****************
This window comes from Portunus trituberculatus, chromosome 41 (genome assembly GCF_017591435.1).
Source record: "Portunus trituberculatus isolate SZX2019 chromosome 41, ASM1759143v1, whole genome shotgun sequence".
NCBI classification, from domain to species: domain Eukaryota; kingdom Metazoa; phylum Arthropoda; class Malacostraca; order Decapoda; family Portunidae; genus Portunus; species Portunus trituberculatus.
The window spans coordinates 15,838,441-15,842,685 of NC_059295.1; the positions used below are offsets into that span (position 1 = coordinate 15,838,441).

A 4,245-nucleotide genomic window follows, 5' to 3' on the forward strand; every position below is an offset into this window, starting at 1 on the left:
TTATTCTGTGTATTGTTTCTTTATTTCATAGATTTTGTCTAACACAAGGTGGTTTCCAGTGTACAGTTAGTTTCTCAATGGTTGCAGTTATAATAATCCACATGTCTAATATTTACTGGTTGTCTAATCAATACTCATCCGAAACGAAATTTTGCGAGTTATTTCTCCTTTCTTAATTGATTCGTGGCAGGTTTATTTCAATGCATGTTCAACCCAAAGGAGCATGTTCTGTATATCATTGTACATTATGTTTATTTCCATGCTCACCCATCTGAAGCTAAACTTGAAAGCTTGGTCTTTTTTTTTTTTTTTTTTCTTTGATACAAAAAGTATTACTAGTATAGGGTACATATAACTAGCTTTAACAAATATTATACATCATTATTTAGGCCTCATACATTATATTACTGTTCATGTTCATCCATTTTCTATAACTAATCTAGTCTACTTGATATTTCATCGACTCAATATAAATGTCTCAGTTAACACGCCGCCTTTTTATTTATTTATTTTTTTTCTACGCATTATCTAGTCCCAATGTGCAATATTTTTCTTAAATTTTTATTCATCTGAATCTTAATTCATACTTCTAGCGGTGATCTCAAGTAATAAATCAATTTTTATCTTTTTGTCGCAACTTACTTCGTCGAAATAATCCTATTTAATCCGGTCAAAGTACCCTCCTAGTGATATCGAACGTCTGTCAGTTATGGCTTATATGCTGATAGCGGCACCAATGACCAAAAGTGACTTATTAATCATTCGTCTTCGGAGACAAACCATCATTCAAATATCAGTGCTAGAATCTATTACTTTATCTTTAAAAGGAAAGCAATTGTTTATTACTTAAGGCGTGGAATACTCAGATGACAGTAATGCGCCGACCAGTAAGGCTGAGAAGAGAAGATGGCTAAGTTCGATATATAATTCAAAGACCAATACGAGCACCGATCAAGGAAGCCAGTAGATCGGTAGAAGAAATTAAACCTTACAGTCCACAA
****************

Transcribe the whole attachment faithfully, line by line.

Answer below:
This window comes from Portunus trituberculatus, chromosome 41 (genome assembly GCF_017591435.1).
Source record: "Portunus trituberculatus isolate SZX2019 chromosome 41, ASM1759143v1, whole genome shotgun sequence".
NCBI classification, from domain to species: domain Eukaryota; kingdom Metazoa; phylum Arthropoda; class Malacostraca; order Decapoda; family Portunidae; genus Portunus; species Portunus trituberculatus.
The window spans coordinates 15,838,441-15,842,685 of NC_059295.1; the positions used below are offsets into that span (position 1 = coordinate 15,838,441).

A 4,245-nucleotide genomic window follows, 5' to 3' on the forward strand; every position below is an offset into this window, starting at 1 on the left:
TTATTCTGTGTATTGTTTCTTTATTTCATAGATTTTGTCTAACACAAGGTGGTTTCCAGTGTACAGTTAGTTTCTCAATGGTTGCAGTTATAATAATCCACATGTCTAATATTTACTGGTTGTCTAATCAATACTCATCCGAAACGAAATTTTGCGAGTTATTTCTCCTTTCTTAATTGATTCGTGGCAGGTTTATTTCAATGCATGTTCAACCCAAAGGAGCATGTTCTGTATATCATTGTACATTATGTTTATTTCCATGCTCACCCATCTGAAGCTAAACTTGAAAGCTTGGTCTTTTTTTTTTTTTTTTTTCTTTGATACAAAAAGTATTACTAGTATAGGGTACATATAACTAGCTTTAACAAATATTATACATCATTATTTAGGCCTCATACATTATATTACTGTTCATGTTCATCCATTTTCTATAACTAATCTAGTCTACTTGATATTTCATCGACTCAATATAAATGTCTCAGTTAACACGCCGCCTTTTTATTTATTTATTTTTTTTCTACGCATTATCTAGTCCCAATGTGCAATATTTTTCTTAAATTTTTATTCATCTGAATCTTAATTCATACTTCTAGCGGTGATCTCAAGTAATAAATCAATTTTTATCTTTTTGTCGCAACTTACTTCGTCGAAATAATCCTATTTAATCCGGTCAAAGTACCCTCCTAGTGATATCGAACGTCTGTCAGTTATGGCTTATATGCTGATAGCGGCACCAATGACCAAAAGTGACTTATTAATCATTCGTCTTCGGAGACAAACCATCATTCAAATATCAGTGCTAGAATCTATTACTTTATCTTTAAAAGGAAAGCAATTGTTTATTACTTAAGGCGTGGAATACTCAGATGACAGTAATGCGCCGACCAGTAAGGCTGAGAAGAGAAGATGGCTAAGTTCGATATATAATTCAAAGACCAATACGAGCACCGATCAAGGAAGCCAGTAGATCGGTAGAAGAAATTAAACCTTACAGTCCACAA